Pay attention to the lumps but know they are most often harmless

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We've all be there before: you're petting your dog and suddenly you feel a lump you've never noticed before. Is it a tick? Or could it possibly be a tumor? As a pet owner, it's easy to panic over every lump and bump we discover. Oftentimes, though, these lumps turn out to be nothing more than fatty growths that, although unsightly, are typically harmless. As our pets grow older, these fatty lumps become more common.

The first thing to do when you find a new lump on your pet is visit your veterinarian. While fatty lumps, or lipomas, are very common, it's best to get them checked out to make sure they are, in fact, a fat deposit and not something more concerning. Your vet will use a fine needle to aspirate the tumor during your pet's exam to confirm that it is a lipoma and not something more aggressive.

Unless the location of the lipoma is affecting your dog's mobility or comfort, your vet will likely suggest you keep an eye on the mass for any changes but, otherwise, just leave it alone. It's important to keep track of the lump's size as well as to monitor your dog's body for other masses. Typically, dog's that develop one lipoma will develop more throughout their lifetime. It's important to make sure your vet checks each new lump to make sure it is benign. Just because the first lump is benign does not mean the rest will be, so don't assume it's just a fatty tumor without having your vet confirm.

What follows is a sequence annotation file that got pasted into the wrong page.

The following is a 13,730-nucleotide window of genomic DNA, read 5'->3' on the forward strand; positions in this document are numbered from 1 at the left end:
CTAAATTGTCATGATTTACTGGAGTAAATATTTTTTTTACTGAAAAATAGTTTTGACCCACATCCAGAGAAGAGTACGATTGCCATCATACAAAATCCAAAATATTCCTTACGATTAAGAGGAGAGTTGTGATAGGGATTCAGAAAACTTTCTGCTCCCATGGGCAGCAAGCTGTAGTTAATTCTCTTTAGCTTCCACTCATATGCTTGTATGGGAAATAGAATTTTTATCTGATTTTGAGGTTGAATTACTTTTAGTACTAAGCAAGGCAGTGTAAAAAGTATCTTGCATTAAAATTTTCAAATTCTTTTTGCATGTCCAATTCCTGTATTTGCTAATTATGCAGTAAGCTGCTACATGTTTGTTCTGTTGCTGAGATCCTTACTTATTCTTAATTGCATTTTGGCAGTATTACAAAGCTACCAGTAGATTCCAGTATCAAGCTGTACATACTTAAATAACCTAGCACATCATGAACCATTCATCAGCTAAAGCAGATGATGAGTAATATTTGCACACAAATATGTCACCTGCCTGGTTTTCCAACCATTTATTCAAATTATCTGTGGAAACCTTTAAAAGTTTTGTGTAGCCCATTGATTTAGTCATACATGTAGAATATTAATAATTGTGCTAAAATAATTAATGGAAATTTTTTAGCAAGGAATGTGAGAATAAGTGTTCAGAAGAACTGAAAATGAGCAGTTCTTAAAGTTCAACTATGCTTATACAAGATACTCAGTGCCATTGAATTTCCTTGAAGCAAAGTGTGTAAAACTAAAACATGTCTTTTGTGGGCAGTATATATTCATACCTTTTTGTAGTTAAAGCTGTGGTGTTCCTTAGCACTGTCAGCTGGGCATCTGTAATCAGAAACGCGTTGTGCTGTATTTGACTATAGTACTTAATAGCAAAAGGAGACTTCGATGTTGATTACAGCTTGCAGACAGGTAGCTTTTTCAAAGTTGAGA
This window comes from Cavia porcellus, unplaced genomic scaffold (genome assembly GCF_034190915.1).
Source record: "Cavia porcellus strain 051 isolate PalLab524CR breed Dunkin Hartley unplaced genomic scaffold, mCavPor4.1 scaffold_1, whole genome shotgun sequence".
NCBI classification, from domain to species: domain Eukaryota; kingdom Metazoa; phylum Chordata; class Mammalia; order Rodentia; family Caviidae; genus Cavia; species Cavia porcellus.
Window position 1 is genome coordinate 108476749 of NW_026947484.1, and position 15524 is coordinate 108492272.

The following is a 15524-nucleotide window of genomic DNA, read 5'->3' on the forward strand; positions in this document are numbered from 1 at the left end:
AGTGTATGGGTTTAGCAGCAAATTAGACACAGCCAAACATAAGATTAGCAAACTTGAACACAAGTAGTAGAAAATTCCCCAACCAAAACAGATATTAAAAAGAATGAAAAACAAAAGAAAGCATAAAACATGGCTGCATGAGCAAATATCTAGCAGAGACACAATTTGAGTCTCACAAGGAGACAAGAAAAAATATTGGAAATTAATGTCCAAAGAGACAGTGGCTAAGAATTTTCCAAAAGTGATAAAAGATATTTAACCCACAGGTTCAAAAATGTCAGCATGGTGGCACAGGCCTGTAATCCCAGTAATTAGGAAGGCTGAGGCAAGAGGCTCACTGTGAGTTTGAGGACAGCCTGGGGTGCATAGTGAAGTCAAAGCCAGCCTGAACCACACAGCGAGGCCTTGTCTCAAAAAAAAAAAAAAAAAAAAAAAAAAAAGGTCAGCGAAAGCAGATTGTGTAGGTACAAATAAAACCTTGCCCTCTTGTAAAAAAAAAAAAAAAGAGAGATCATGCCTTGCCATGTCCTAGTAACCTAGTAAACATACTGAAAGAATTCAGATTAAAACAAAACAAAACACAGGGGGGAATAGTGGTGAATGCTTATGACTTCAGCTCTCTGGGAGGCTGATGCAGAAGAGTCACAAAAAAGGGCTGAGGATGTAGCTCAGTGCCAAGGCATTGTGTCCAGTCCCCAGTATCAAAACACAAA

Occasionally, your vet may recommend removing a lump for further examination or for your pet's comfort. Some dogs, for example, are irritated by the lumps and will chew at them, causing an open wound and a potential for infection. Other dogs have the lumps in more sensitive places, like along their chest where their leg rubs on it as they walk, and it can begin to affect their mobility if not removed. Removal happens under general anesthesia and is usually a fairly simple procedure.

There is no way to prevent fatty tumors from happening as they are a natural part of the aging process for many dogs. Despite what their description suggests, fatty tumors can occur on dogs of all weights and will not disappear as a result of weight loss. As long as you have each lump examined by your veterinarian and monitor all lumps for changes, there's no reason they should impact your dog's life.

Alaina Goodnough is the Promotions Coordinator at Cocheco Valley Humane Society in Dover, NH. She lives in Sanford, ME with two parrots, a cockatoo, a cat, a bearded dragon, and two dachshunds. She can be reached at CVHS at To learn more about Cocheco Valley Humane Society, go to or call 603-749-5322.

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